In the ever-changing entertainment landscape, artists and producers find themselves increasingly immersed in the complex world of business. With the rise of streaming, talent has become a commodity. So how do content creators negotiate deals that won’t end up selling them short?
Ammon Lyle, worked at Amazon in content acquisition and development for Audible, and for Disney in content strategy as head of Disney+ and deal analytics. He has valuable insights for those looking to turn talent into profit. Here are three ways to merge creativity and business prowess:
1. Know your rights
It might seem like an obvious suggestion, but content rights – especially in entertainment – are no picnic. The things to consider are nearly endless. However, it’s also an advantage: “You can create an unlimited number of rights and sell them as long as you protect your creations on copyright.gov. It takes 15 minutes,” says Lyle. For example, rights can be compartmentalized into smaller and smaller territories, including individual countries, to expand distribution and sales options. The other elements are the duration of the contract, the type of media and the languages.
As with any agreement, the terms are tedious but also costly – and sometimes deadly – to ignore.
2. Expand your distribution
With the rise of streaming, producers are not always assured of having the opportunity to share in the profits. While the various roles required to produce a show or movie can generate revenue through royalties and participations (payments to participants in a production), known collectively as “upstream pay-outs,” talent buyout becomes too common. For example, a streaming service can make a one-time purchase of all of a show’s intellectual property, eliminating royalties and ongoing creator compensation. While it can also be a bad deal for the buyer if the total revenue is less than the sale price, creators need to know how to protect themselves and their content.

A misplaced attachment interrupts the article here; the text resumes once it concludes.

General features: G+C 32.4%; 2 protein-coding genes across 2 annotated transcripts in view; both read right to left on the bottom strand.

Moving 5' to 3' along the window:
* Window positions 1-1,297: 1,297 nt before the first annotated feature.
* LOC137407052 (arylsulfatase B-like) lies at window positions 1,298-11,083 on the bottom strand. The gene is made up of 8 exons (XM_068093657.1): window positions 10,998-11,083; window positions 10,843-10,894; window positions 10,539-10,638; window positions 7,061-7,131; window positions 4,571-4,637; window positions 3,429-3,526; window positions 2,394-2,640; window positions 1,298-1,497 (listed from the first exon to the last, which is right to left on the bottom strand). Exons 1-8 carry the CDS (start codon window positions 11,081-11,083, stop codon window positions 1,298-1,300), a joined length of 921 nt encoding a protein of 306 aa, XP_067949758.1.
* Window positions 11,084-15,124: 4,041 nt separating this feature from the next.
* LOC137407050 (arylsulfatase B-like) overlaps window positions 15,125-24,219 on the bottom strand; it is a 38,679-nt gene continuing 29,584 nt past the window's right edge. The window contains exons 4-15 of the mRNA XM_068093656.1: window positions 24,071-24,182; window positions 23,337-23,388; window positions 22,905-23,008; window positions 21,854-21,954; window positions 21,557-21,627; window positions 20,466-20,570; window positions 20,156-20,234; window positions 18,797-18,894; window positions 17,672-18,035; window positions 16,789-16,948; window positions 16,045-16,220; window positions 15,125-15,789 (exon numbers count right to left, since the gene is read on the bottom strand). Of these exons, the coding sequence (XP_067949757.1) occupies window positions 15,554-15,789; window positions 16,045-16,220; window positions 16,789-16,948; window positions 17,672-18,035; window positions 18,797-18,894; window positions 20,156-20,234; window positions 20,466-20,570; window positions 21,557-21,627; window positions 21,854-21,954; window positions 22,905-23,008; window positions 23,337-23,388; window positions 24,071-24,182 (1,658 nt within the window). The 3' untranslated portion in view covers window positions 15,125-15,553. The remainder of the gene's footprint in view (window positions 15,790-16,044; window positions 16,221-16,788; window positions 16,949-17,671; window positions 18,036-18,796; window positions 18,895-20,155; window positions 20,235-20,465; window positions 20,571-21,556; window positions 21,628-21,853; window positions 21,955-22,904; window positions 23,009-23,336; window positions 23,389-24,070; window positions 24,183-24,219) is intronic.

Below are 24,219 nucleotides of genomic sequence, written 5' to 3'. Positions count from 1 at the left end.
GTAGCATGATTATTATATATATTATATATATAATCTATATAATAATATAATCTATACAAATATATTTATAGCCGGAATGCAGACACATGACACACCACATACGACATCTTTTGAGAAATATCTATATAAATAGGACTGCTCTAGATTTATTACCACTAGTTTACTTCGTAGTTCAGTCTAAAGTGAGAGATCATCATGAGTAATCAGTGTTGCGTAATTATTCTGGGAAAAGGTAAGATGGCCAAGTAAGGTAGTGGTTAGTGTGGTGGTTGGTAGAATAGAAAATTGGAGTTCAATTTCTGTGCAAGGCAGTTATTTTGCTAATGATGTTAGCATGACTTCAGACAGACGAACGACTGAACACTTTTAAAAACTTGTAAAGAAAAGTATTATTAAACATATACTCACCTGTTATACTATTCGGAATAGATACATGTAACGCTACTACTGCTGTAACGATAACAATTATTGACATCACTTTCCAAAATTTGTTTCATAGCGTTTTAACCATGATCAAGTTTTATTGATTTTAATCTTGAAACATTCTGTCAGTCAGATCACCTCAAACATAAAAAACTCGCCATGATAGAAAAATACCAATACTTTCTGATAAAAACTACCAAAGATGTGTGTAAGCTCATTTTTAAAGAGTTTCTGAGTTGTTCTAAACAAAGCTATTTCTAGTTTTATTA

Knowing how to distribute content is almost as important as knowing how to create it. To build your bargaining power as a creator, Lyle says, “find value by creating competition among your distributors.” In other words, make deals with multiple distributors on a non-exclusive basis, if possible. This is standard practice for almost all businesses. For example, an author will not sell many copies if he distributes his book only in an obscure bookstore in Nebraska; instead, by using multiple platforms, both digital and physical, they can showcase their product to as many people as possible.
3. Find the right business partners
As with legal proceedings (unless you’re Theodore Roosevelt), creators also need representation to help them find revenue-raising opportunities and negotiate deals. It can be an agent, a manager, a lawyer or all three. Some of the best talent agencies are the Creative Artists Agency (CAA), WME (William Morris Endeavour), ICM Partners, United Talent Agency (UTA), and Verve. According to Lyle, representation is key to negotiating deals and expanding distributions. “The most effective way to generate multiple offers is to have an agent,” he says. “Having an agent can really help build your value in any market.”
A creator’s agents and managers are like your best friends at a party: they can introduce you to new people, build your social confidence, and ultimately expand your influence. As Lyle says, effective distribution comes down to “knowing who can get your content to the right people.”
Capitalizing on creativity comes down to two essential steps: finding the right people and asking the right questions. Before shaking hands, the creator should fully understand the rights of their production or product and how they can be broken down and categorized to negotiate as many deals as possible. Remember, God is in the details. See Veristrat for more information on IP ratings.